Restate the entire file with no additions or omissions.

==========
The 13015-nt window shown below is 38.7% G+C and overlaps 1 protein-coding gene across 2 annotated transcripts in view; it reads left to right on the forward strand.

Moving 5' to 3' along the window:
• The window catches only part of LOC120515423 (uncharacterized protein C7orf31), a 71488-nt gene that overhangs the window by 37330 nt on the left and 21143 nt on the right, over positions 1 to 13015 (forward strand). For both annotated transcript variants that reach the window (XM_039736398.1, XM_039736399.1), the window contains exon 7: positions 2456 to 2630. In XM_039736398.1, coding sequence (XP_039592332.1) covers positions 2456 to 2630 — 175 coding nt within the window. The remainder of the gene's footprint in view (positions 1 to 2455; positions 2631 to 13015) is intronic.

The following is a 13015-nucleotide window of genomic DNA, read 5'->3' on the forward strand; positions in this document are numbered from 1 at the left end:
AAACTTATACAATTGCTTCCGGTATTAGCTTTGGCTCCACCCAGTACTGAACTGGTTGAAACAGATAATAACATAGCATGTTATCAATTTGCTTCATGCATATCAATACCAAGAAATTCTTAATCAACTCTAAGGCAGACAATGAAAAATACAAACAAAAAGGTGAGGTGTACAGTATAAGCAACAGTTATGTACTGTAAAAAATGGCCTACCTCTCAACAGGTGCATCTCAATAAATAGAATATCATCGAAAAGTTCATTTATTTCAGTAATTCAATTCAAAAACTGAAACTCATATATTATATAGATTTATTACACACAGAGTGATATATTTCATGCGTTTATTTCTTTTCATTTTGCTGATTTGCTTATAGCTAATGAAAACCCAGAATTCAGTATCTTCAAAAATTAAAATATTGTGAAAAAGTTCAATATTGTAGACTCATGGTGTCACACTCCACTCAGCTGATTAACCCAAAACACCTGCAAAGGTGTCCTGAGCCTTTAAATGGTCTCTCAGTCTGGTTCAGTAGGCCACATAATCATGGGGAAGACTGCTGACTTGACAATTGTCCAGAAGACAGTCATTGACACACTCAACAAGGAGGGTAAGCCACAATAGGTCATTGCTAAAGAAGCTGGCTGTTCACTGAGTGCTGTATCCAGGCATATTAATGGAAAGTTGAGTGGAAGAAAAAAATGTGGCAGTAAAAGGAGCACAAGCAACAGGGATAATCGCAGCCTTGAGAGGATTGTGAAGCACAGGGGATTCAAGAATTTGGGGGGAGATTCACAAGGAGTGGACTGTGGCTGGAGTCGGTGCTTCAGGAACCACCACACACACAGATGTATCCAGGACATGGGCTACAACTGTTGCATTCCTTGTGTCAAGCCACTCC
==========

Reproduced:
The 13015-nt window shown below is 38.7% G+C and overlaps 1 protein-coding gene across 2 annotated transcripts in view; it reads left to right on the forward strand.

Moving 5' to 3' along the window:
• The window catches only part of LOC120515423 (uncharacterized protein C7orf31), a 71488-nt gene that overhangs the window by 37330 nt on the left and 21143 nt on the right, over positions 1 to 13015 (forward strand). For both annotated transcript variants that reach the window (XM_039736398.1, XM_039736399.1), the window contains exon 7: positions 2456 to 2630. In XM_039736398.1, coding sequence (XP_039592332.1) covers positions 2456 to 2630 — 175 coding nt within the window. The remainder of the gene's footprint in view (positions 1 to 2455; positions 2631 to 13015) is intronic.

The following is a 13015-nucleotide window of genomic DNA, read 5'->3' on the forward strand; positions in this document are numbered from 1 at the left end:
AAACTTATACAATTGCTTCCGGTATTAGCTTTGGCTCCACCCAGTACTGAACTGGTTGAAACAGATAATAACATAGCATGTTATCAATTTGCTTCATGCATATCAATACCAAGAAATTCTTAATCAACTCTAAGGCAGACAATGAAAAATACAAACAAAAAGGTGAGGTGTACAGTATAAGCAACAGTTATGTACTGTAAAAAATGGCCTACCTCTCAACAGGTGCATCTCAATAAATAGAATATCATCGAAAAGTTCATTTATTTCAGTAATTCAATTCAAAAACTGAAACTCATATATTATATAGATTTATTACACACAGAGTGATATATTTCATGCGTTTATTTCTTTTCATTTTGCTGATTTGCTTATAGCTAATGAAAACCCAGAATTCAGTATCTTCAAAAATTAAAATATTGTGAAAAAGTTCAATATTGTAGACTCATGGTGTCACACTCCACTCAGCTGATTAACCCAAAACACCTGCAAAGGTGTCCTGAGCCTTTAAATGGTCTCTCAGTCTGGTTCAGTAGGCCACATAATCATGGGGAAGACTGCTGACTTGACAATTGTCCAGAAGACAGTCATTGACACACTCAACAAGGAGGGTAAGCCACAATAGGTCATTGCTAAAGAAGCTGGCTGTTCACTGAGTGCTGTATCCAGGCATATTAATGGAAAGTTGAGTGGAAGAAAAAAATGTGGCAGTAAAAGGAGCACAAGCAACAGGGATAATCGCAGCCTTGAGAGGATTGTGAAGCACAGGGGATTCAAGAATTTGGGGGGAGATTCACAAGGAGTGGACTGTGGCTGGAGTCGGTGCTTCAGGAACCACCACACACACAGATGTATCCAGGACATGGGCTACAACTGTTGCATTCCTTGTGTCAAGCCACTCC